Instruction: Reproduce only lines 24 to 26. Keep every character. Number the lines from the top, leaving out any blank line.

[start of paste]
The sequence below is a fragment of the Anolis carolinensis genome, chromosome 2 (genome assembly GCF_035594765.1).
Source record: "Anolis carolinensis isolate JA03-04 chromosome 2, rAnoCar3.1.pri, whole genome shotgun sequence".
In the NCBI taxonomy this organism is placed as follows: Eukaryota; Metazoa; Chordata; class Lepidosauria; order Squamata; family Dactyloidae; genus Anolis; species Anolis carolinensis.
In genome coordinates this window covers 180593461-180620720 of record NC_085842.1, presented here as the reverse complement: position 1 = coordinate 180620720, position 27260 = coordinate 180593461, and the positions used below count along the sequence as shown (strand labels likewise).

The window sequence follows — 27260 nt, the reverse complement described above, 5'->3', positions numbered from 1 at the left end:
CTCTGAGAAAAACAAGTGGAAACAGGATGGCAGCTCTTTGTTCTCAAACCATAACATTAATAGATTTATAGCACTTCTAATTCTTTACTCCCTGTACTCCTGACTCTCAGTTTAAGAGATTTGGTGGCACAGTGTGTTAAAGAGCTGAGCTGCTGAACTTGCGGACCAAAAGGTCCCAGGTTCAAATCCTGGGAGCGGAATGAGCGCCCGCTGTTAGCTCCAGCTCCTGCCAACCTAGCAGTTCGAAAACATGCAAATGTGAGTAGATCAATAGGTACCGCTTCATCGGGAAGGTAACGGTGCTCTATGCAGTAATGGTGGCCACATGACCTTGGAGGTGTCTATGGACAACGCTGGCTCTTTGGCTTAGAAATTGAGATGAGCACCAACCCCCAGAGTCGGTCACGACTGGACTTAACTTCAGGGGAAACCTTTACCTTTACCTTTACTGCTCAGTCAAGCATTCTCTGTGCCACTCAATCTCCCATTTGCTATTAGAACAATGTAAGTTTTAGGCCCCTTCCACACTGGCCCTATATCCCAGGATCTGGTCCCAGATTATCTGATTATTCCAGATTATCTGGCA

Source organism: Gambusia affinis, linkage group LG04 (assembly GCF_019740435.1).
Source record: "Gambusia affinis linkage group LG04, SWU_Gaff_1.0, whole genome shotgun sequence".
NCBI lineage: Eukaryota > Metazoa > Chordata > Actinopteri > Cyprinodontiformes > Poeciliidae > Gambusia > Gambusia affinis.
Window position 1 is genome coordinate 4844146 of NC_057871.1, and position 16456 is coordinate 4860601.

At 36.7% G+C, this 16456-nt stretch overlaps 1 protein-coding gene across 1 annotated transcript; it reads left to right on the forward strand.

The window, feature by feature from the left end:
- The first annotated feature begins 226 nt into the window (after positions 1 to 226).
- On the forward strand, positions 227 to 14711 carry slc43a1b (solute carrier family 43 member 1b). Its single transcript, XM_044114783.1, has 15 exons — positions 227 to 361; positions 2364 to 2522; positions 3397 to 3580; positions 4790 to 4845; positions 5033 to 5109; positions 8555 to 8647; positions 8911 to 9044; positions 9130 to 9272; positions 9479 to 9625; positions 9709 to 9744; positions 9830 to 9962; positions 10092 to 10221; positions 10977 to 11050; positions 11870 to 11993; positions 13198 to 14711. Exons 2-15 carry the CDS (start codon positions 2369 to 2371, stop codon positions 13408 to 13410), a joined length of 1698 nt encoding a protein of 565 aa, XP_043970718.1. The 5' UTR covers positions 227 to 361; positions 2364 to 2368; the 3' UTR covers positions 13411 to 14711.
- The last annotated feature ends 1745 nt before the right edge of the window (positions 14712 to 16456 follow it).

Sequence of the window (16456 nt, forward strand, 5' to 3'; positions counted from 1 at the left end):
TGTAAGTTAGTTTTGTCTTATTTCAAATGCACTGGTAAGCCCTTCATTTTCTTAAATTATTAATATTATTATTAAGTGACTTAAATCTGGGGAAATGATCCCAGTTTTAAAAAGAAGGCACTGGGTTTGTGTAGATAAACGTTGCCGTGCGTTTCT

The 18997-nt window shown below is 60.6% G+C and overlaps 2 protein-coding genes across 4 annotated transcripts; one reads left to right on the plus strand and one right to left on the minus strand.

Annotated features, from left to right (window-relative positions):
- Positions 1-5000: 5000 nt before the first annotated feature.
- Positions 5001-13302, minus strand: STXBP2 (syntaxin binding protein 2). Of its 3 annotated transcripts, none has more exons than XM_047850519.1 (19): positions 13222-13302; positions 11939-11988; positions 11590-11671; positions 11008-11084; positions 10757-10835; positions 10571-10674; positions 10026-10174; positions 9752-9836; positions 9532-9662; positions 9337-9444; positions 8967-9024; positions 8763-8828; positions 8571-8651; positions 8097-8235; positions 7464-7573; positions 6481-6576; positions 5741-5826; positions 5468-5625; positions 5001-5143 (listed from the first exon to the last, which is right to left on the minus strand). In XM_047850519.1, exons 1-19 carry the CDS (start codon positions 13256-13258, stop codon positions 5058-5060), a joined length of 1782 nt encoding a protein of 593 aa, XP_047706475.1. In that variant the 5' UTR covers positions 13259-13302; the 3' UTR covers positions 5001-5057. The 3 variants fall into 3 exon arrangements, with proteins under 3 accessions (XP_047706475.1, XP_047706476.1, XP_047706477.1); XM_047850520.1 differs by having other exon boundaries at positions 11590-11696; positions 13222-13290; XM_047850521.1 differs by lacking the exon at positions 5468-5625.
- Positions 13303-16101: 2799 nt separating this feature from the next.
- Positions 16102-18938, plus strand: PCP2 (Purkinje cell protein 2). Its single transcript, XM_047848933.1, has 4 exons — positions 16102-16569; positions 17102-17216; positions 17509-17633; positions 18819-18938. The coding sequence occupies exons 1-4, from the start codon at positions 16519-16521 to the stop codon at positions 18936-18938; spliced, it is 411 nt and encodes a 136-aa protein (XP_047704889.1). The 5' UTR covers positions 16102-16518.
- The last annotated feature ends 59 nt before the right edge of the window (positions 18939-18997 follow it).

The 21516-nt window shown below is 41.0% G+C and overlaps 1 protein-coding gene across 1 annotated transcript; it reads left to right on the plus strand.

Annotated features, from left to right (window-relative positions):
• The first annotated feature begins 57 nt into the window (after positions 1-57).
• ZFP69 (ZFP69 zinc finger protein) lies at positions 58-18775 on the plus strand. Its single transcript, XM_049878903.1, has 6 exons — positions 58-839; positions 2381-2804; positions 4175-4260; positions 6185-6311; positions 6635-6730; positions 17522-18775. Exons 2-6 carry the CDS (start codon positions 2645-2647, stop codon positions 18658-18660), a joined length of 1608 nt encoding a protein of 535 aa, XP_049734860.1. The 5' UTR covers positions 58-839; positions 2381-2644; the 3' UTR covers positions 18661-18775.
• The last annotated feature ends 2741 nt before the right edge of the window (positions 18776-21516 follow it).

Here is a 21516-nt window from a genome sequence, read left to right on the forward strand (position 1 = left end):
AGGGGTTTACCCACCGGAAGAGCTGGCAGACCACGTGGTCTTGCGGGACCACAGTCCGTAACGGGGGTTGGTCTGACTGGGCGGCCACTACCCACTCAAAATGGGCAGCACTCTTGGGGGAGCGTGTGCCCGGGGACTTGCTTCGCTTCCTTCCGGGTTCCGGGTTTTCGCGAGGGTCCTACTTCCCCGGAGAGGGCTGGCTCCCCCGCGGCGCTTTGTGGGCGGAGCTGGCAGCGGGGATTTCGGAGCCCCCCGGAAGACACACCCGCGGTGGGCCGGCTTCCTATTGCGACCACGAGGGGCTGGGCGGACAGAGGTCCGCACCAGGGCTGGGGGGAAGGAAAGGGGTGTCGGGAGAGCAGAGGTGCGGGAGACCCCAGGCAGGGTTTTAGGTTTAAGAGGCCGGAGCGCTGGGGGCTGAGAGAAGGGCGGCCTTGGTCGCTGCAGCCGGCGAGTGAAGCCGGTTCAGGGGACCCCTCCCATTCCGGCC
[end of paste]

- The last annotated feature ends 59 nt before the right edge of the window (positions 18939-18997 follow it).

The 21516-nt window shown below is 41.0% G+C and overlaps 1 protein-coding gene across 1 annotated transcript; it reads left to right on the plus strand.

Annotated features, from left to right (window-relative positions):